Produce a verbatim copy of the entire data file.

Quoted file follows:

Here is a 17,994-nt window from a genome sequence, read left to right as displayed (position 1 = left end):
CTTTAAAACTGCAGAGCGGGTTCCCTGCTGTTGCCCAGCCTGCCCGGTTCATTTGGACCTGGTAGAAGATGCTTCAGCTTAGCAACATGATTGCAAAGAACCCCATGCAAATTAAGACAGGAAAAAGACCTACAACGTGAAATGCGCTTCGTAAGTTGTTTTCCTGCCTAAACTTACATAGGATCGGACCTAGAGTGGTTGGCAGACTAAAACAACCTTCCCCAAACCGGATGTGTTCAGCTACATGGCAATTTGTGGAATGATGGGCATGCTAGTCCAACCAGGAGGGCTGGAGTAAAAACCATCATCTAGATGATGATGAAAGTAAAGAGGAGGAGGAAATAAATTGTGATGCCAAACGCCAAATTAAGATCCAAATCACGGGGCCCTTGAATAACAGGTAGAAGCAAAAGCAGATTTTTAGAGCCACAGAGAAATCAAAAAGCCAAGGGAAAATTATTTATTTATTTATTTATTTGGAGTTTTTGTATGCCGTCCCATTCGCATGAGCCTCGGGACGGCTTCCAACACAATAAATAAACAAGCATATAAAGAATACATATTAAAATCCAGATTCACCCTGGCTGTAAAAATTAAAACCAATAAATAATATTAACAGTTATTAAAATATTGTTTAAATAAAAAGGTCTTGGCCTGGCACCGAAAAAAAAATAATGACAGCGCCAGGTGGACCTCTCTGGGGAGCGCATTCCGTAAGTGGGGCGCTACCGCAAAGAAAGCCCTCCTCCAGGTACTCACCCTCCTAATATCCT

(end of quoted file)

Here is a 17,994-nt window from a genome sequence, read left to right as displayed (position 1 = left end):
CTTTAAAACTGCAGAGCGGGTTCCCTGCTGTTGCCCAGCCTGCCCGGTTCATTTGGACCTGGTAGAAGATGCTTCAGCTTAGCAACATGATTGCAAAGAACCCCATGCAAATTAAGACAGGAAAAAGACCTACAACGTGAAATGCGCTTCGTAAGTTGTTTTCCTGCCTAAACTTACATAGGATCGGACCTAGAGTGGTTGGCAGACTAAAACAACCTTCCCCAAACCGGATGTGTTCAGCTACATGGCAATTTGTGGAATGATGGGCATGCTAGTCCAACCAGGAGGGCTGGAGTAAAAACCATCATCTAGATGATGATGAAAGTAAAGAGGAGGAGGAAATAAATTGTGATGCCAAACGCCAAATTAAGATCCAAATCACGGGGCCCTTGAATAACAGGTAGAAGCAAAAGCAGATTTTTAGAGCCACAGAGAAATCAAAAAGCCAAGGGAAAATTATTTATTTATTTATTTATTTGGAGTTTTTGTATGCCGTCCCATTCGCATGAGCCTCGGGACGGCTTCCAACACAATAAATAAACAAGCATATAAAGAATACATATTAAAATCCAGATTCACCCTGGCTGTAAAAATTAAAACCAATAAATAATATTAACAGTTATTAAAATATTGTTTAAATAAAAAGGTCTTGGCCTGGCACCGAAAAAAAAATAATGACAGCGCCAGGTGGACCTCTCTGGGGAGCGCATTCCGTAAGTGGGGCGCTACCGCAAAGAAAGCCCTCCTCCAGGTACTCACCCTCCTAATATCCT